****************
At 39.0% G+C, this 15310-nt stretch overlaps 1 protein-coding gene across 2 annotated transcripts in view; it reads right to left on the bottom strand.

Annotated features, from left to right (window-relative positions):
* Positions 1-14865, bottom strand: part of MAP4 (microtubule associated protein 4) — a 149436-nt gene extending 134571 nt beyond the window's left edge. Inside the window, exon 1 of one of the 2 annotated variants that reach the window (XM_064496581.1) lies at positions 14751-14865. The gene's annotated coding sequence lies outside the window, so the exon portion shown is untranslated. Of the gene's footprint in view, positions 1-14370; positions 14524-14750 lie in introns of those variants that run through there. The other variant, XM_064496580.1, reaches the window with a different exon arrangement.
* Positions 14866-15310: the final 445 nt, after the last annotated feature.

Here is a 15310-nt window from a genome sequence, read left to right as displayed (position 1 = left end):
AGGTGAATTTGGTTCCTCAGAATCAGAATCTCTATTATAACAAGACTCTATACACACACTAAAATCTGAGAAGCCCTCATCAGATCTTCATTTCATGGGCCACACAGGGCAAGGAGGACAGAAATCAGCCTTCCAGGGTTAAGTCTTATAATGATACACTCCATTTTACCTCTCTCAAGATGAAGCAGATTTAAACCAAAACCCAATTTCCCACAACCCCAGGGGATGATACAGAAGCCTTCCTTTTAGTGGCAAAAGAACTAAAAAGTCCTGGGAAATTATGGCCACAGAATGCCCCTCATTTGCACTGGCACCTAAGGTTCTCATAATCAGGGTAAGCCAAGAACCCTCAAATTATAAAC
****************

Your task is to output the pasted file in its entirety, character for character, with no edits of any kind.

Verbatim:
At 39.0% G+C, this 15310-nt stretch overlaps 1 protein-coding gene across 2 annotated transcripts in view; it reads right to left on the bottom strand.

Annotated features, from left to right (window-relative positions):
* Positions 1-14865, bottom strand: part of MAP4 (microtubule associated protein 4) — a 149436-nt gene extending 134571 nt beyond the window's left edge. Inside the window, exon 1 of one of the 2 annotated variants that reach the window (XM_064496581.1) lies at positions 14751-14865. The gene's annotated coding sequence lies outside the window, so the exon portion shown is untranslated. Of the gene's footprint in view, positions 1-14370; positions 14524-14750 lie in introns of those variants that run through there. The other variant, XM_064496580.1, reaches the window with a different exon arrangement.
* Positions 14866-15310: the final 445 nt, after the last annotated feature.

Here is a 15310-nt window from a genome sequence, read left to right as displayed (position 1 = left end):
AGGTGAATTTGGTTCCTCAGAATCAGAATCTCTATTATAACAAGACTCTATACACACACTAAAATCTGAGAAGCCCTCATCAGATCTTCATTTCATGGGCCACACAGGGCAAGGAGGACAGAAATCAGCCTTCCAGGGTTAAGTCTTATAATGATACACTCCATTTTACCTCTCTCAAGATGAAGCAGATTTAAACCAAAACCCAATTTCCCACAACCCCAGGGGATGATACAGAAGCCTTCCTTTTAGTGGCAAAAGAACTAAAAAGTCCTGGGAAATTATGGCCACAGAATGCCCCTCATTTGCACTGGCACCTAAGGTTCTCATAATCAGGGTAAGCCAAGAACCCTCAAATTATAAAC